When it comes to writing the perfect brief for a creative agency or design studio, where do you start? To ensure the design process runs as smoothly as possible and budget doesn’t blow out with countless amends, it really is all about asking the right questions to cover all bases. Here are some of our tips on how to write a good brief from the perspective of the studio that receives them. We have created easy-to-fill-in electronic briefs for our clients to use, which are available to download at the bottom of this post.
You get out what you put in
The value of a good brief means purpose is at the forefront of the designers’ minds. According to David Airy, an admired industry leader, “It spells out exactly what clients want to achieve. And it acts as a point of reference for everyone involved.”
Cementing the client’s goals for the project is vital in ensuring we can meet expectations. This essentially forms part of the working contract between us and the client. From our experience, we find that breaking down a brief into these relevant sections is a great way to ensure you cover all the essentials.
01. Job details, background and deadlines
We like to begin with housekeeping as this information gets entered into our studio management software.
What is the project name?
What type of job is it? A brochure, a suite of flyers or something else?
Information on dimensions are also important – do you have specific dimensions required or would you like us to recommend some?
And how about print quotes? We can source those too and manage the entire print process if required.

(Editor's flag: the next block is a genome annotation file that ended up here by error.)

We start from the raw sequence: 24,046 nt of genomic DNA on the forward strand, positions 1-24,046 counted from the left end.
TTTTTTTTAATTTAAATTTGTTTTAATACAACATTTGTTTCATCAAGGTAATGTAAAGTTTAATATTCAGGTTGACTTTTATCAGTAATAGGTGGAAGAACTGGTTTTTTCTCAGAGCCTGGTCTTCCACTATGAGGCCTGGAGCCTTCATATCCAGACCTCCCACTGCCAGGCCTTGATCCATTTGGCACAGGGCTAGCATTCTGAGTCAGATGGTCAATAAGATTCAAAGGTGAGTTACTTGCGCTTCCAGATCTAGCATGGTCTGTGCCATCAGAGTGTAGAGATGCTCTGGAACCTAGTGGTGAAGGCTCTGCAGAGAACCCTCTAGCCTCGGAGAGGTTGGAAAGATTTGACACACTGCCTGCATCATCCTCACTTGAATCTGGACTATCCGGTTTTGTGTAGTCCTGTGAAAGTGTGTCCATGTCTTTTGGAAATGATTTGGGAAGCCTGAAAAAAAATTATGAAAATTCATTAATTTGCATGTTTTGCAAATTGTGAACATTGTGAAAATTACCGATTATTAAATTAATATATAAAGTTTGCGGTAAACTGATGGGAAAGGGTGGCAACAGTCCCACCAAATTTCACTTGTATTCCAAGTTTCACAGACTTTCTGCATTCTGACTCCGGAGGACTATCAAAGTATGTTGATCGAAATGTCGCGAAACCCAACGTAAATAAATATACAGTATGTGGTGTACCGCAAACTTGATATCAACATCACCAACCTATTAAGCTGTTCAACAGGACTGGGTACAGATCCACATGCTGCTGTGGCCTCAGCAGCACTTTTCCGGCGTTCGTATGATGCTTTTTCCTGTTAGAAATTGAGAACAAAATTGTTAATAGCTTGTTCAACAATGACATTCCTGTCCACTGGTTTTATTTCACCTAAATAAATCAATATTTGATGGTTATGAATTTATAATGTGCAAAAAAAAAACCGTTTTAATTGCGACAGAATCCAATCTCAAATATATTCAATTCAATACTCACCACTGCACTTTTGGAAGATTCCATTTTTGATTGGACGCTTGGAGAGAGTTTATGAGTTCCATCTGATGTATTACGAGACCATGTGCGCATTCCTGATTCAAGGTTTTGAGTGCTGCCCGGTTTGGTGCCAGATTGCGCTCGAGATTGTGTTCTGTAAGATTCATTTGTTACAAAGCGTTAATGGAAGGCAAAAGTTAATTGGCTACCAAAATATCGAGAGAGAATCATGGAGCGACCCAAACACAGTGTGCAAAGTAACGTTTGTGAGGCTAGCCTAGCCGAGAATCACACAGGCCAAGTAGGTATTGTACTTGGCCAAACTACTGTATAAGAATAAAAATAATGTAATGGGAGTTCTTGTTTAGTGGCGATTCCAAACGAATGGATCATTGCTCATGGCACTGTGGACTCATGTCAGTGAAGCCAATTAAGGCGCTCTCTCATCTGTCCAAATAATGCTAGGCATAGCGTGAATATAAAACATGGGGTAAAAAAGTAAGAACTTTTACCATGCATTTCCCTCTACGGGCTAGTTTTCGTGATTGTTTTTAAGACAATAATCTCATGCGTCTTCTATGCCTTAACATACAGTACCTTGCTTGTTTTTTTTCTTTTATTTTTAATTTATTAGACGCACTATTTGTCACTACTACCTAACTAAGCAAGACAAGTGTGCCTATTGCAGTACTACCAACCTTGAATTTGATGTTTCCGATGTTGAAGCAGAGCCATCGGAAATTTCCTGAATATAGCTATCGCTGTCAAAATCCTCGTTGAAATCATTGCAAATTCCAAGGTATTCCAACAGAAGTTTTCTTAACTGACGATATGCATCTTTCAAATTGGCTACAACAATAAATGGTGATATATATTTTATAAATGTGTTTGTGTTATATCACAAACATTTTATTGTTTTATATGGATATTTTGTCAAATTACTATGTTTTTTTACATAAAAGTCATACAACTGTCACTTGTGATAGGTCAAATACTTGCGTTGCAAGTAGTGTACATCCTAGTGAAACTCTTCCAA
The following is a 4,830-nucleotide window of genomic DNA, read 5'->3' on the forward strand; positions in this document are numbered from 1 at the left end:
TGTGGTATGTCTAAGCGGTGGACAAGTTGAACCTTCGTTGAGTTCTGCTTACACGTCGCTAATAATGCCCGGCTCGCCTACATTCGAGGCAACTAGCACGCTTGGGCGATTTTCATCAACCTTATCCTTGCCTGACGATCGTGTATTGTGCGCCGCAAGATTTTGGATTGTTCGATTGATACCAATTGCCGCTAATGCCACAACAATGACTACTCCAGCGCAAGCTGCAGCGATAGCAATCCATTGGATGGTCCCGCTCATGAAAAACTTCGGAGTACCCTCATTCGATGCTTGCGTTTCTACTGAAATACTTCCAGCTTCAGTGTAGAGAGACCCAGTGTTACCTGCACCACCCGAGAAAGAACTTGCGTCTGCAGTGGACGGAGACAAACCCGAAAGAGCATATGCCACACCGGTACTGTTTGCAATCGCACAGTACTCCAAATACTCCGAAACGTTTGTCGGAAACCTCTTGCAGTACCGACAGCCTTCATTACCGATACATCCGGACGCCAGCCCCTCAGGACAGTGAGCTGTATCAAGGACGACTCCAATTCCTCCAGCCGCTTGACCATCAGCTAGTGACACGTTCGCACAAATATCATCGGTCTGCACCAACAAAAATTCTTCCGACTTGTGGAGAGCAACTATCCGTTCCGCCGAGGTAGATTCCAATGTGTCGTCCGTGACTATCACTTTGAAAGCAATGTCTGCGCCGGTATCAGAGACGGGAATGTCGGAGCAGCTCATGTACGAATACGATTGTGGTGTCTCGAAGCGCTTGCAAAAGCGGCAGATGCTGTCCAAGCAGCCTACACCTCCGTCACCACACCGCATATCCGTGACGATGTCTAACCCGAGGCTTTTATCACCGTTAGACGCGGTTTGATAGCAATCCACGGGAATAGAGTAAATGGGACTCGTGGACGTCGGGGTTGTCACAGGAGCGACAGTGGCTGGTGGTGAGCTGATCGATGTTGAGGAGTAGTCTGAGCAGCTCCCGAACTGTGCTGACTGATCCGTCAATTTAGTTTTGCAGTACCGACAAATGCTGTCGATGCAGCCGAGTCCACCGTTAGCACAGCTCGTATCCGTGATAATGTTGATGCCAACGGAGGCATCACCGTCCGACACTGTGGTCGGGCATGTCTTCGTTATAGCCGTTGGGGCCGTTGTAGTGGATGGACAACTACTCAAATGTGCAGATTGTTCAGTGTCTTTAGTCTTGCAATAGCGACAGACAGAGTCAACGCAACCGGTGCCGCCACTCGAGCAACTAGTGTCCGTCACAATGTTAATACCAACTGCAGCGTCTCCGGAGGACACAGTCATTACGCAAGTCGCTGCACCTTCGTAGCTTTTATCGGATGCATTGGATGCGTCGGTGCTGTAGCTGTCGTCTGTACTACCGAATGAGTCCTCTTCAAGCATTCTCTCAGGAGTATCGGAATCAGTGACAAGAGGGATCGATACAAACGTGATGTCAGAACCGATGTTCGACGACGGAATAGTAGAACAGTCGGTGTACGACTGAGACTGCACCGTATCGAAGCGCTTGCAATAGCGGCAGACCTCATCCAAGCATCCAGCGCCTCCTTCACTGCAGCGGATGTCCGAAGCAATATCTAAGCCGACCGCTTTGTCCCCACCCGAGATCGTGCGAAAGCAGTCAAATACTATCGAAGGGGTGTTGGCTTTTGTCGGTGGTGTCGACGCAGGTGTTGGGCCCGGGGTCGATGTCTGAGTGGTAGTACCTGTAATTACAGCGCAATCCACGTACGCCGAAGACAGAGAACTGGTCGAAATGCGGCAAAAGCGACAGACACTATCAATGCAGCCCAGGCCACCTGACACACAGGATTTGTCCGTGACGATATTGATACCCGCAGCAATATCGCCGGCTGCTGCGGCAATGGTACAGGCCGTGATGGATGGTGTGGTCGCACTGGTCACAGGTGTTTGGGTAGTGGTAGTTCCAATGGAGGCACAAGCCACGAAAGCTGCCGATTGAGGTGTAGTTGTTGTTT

How about the delivery of the project? Designers are always working to constraints so being clear about deadlines is vital.
We also find that breaking down the deadlines into initial concepts, authors amends and finished art is a good way to construct a realistic timeline for your project. We will then confirm when you will receive the first round concepts and final art so that we can commit to your deadlines.
02. Audience and message
By now it should be clear about what the project is and what its purpose is. It’s now time to provide information on what the key messages are.
Where is the content coming from?
Have you already written the copy or do you need us to help you develop that?
What exactly is your product or service? How long have you been in business and what are your short and long term goals? The more we can find out about your business the better the design will be.
This section is often overlooked but really helps us get into the minds of your audience.
How do you want the project to be perceived? Positively? Shock factor? Amusing?
How would you describe the brand in a short sentence?
What is challenging about getting your company image across? Providing references of past projects is also helpful.
04. Additional information
Anything else you’d like to add? We find that it’s always good to add extra thoughts, comments, ideas, anything you think might be helpful.
Too big for a brief sheet
For a branding project or major campaign, we prefer to meet in person to co-create a brief. A follow-up workshop with key stakeholders may be required to determine functional and emotive benefits, brand personality, values and map the customer journey.
Easy does it
Don’t understand the questions? Just talk to us and we can talk you through it. Or we can do it together face to face. The concept of a briefing template is to make sure we get the best results for our clients – and not to be a burden!
So there you have it! Our approach to writing a comprehensive brief. Remember, it’s not a case of more is more, it’s about providing quality, structured information that will give your designer a clear idea of the task at hand. That way your results will speak for themselves.
We have developed a range of briefing templates with editable fields suited to all sorts of projects – feel free to download them and use them for your next creative project.
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